Having recently backpacked in northern Iraq in the region known as Iraqi Kurdistan, I felt that a backpacker’s overview was in store. It’s rare for me to give an overview of a country in a single post as I try to be more detailed and individual than that, but here goes. Here is a decent overview of my 10 days in Iraqi Kurdistan, I also wrote an expert guide similar to this about Iraq on Boots’n’All recently and have planned a week long tour to Iraqi Kurdistan on Tripoto.
What is Iraqi Kurdistan?
Iraqi Kurdistan is an autonomous region in northern Iraq. Officially it’s part of Iraq. Officially it’s also part of Kurdistan. Kurdistan is a region which also includes parts of Syria, Iran and Turkey. Neither Kurdistan or Iraqi Kurdistan are officially classed as countries, so you’re backpacking in Iraq here. Iraq flags fly next to Kurdistan flags. But the locals call the region Kurdistan.
A Few Reasons Why You Should Visit Iraqi Kurdistan
– Despite what you might have heard on the news, not every part of Iraq is at war or is dangerous. In fact, the northern region, Iraqi Kurdistan is very accessible and safe these days.
– Iraqi Kurds and the Kurdistan Tourist Board try to promote their region as “the other Iraq”, ignoring the “war zone” element completely.
– Iraqi Kurds are some of the most friendly people you’ll ever meet in the world. They are very welcoming and will want to stop by for a chat when they see a backpacker or traveller.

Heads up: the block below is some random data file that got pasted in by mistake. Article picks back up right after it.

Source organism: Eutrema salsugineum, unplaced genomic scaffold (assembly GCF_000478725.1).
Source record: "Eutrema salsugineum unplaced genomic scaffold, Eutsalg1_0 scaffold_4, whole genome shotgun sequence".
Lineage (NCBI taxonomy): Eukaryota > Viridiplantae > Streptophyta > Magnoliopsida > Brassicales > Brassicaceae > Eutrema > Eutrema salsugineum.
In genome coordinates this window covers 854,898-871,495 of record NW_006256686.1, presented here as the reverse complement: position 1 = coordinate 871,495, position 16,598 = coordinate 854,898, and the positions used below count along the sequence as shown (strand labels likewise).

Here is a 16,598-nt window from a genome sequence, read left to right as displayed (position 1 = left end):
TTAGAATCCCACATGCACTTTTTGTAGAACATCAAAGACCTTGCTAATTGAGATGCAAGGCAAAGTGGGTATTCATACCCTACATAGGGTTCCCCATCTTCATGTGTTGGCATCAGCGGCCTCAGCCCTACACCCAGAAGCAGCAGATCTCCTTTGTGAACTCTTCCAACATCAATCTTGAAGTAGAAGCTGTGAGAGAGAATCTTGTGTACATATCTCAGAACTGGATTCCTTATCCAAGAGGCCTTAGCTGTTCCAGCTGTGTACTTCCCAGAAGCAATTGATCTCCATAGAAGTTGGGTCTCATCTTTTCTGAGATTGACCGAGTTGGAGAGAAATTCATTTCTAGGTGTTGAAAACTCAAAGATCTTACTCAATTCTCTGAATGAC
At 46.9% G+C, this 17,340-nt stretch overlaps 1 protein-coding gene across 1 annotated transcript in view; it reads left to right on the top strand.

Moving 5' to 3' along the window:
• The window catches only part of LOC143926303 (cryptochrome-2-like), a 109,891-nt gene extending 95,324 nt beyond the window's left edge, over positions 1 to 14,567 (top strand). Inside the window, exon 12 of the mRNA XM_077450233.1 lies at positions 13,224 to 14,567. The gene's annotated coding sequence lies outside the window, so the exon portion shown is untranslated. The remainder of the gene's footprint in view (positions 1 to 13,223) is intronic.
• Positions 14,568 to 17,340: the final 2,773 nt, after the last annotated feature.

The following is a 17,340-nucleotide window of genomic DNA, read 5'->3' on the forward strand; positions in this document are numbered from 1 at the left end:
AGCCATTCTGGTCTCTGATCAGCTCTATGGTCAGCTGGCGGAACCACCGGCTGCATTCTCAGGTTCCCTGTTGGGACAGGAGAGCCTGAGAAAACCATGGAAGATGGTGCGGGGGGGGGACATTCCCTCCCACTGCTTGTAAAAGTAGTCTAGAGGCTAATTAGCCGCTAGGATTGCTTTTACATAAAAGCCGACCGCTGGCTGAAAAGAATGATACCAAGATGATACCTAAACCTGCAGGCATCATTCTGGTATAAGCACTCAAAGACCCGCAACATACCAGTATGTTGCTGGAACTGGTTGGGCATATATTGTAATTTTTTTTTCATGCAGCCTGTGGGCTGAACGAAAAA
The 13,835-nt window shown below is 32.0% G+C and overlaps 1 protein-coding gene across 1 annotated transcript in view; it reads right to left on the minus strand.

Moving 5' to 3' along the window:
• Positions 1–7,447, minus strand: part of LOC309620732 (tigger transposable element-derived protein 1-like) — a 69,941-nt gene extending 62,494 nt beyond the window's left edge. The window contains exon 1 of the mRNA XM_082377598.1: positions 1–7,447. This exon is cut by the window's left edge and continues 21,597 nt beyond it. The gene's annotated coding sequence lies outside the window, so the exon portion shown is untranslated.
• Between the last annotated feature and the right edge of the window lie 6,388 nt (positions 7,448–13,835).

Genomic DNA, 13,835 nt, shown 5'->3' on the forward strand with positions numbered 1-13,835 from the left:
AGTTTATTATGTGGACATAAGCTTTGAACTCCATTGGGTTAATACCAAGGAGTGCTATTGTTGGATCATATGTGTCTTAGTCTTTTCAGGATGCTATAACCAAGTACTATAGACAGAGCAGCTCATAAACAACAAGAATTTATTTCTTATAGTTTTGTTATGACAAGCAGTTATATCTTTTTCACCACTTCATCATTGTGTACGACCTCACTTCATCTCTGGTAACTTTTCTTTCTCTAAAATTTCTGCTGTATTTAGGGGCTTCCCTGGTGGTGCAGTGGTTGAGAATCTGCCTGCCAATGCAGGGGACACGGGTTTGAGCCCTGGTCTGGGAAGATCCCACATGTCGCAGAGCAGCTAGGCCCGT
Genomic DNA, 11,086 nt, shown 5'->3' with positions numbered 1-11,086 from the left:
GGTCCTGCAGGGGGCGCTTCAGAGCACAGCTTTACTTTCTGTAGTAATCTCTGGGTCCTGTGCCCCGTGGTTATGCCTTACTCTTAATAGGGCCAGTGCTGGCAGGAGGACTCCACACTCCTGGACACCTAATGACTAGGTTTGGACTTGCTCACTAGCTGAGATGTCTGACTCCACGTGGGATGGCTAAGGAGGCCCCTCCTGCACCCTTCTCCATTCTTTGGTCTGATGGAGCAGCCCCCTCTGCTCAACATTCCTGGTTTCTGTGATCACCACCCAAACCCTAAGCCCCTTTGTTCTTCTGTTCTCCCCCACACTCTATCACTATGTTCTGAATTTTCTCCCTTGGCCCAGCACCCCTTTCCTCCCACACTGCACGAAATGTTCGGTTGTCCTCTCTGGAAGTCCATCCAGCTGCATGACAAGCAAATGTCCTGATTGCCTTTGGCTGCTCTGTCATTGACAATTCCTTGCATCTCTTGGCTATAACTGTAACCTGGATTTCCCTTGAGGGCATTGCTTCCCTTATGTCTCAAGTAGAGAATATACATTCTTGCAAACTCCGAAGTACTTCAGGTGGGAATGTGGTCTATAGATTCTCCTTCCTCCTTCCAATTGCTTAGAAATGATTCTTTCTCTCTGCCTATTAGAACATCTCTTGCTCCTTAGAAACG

– There are no big brand name restaurants here, it’s very uncommercial so the food is local, fresh, affordable and comes in vast quantities. Food in Duhok.
– You will rarely meet other travellers, giving you a really authentic insight into what Kurdish life is all about in this region of Iraq.
– You will see for yourself that the media hype over war zones like Iraq always fails to mention that parts of the country are safe, people are friendly and the range of sights to see is impressive.
– You can pick up some really cool Iraqi and Kurdish souvenirs, such as postcards, stamps, coins, banknotes and football scarves, all from the current and previous regimes in the country.
A Few Tips when Backpacking in Iraqi Kurdistan
– When backpacking in Iraqi Kurdistan, you must act sensibly at all times and respect the locals.
– Ensure you always have your passport on you – you will be asked for it at every checkpoint and in every hotel. This is just standard procedure and is nothing to worry about.
– Your bags may be checked occasionally as well.
– Eat in local restaurants and markets with the locals – you will find the people very friendly and the food surprisingly good.
– Try and avoid the cities of Mosul and Kirkuk as they are not considered safe for foreign travellers.